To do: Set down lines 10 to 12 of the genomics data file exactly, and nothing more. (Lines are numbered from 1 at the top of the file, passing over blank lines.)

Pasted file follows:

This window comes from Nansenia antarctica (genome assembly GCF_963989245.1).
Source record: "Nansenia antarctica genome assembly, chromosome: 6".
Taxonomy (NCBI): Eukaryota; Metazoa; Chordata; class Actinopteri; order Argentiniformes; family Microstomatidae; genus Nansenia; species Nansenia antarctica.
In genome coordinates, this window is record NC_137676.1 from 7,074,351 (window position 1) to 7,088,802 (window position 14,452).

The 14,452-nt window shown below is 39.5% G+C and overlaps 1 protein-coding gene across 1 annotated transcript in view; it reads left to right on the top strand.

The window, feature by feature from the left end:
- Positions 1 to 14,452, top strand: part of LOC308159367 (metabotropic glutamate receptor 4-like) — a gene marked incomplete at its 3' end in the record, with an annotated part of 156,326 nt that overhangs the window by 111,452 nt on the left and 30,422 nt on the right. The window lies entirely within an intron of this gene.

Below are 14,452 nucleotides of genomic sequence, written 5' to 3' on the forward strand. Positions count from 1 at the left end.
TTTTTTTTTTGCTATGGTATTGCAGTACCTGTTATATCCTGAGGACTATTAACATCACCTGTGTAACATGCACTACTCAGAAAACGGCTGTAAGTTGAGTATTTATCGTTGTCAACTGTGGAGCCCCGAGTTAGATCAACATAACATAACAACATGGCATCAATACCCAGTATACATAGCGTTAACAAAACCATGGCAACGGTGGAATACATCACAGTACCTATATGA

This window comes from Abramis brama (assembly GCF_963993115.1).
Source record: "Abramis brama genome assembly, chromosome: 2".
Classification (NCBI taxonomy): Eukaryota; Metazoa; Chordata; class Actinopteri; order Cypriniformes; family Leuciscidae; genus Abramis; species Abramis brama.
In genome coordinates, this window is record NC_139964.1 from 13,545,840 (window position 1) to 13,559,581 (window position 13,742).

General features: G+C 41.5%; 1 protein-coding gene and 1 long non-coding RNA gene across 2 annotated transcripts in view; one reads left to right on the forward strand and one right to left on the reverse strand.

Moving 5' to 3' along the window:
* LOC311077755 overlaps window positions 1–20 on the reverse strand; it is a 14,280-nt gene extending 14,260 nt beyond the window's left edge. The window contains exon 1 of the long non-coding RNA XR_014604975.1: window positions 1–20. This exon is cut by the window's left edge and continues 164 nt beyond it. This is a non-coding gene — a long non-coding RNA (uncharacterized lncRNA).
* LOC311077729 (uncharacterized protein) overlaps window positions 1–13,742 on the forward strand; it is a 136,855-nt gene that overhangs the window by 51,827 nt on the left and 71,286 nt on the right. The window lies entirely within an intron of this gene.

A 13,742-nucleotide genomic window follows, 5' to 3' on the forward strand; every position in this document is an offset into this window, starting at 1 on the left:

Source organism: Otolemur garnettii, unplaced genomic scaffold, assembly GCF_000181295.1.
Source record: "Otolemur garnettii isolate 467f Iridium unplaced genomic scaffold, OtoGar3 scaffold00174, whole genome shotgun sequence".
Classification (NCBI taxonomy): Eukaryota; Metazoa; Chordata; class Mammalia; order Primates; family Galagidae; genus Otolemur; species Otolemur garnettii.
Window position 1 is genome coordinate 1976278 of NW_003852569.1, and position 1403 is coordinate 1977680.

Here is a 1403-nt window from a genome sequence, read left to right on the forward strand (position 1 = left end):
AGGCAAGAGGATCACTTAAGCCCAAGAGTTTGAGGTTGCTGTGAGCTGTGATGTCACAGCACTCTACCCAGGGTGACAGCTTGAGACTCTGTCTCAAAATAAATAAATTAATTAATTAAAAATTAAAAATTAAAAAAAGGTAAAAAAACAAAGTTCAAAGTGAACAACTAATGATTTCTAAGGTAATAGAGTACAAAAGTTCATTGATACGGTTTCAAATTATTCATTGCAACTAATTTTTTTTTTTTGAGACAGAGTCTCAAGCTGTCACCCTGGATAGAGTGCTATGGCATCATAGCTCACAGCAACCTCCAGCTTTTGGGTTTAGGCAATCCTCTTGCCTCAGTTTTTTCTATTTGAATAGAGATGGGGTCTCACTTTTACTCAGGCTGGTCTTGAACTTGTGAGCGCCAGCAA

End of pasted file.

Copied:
This window comes from Abramis brama (assembly GCF_963993115.1).
Source record: "Abramis brama genome assembly, chromosome: 2".
Classification (NCBI taxonomy): Eukaryota; Metazoa; Chordata; class Actinopteri; order Cypriniformes; family Leuciscidae; genus Abramis; species Abramis brama.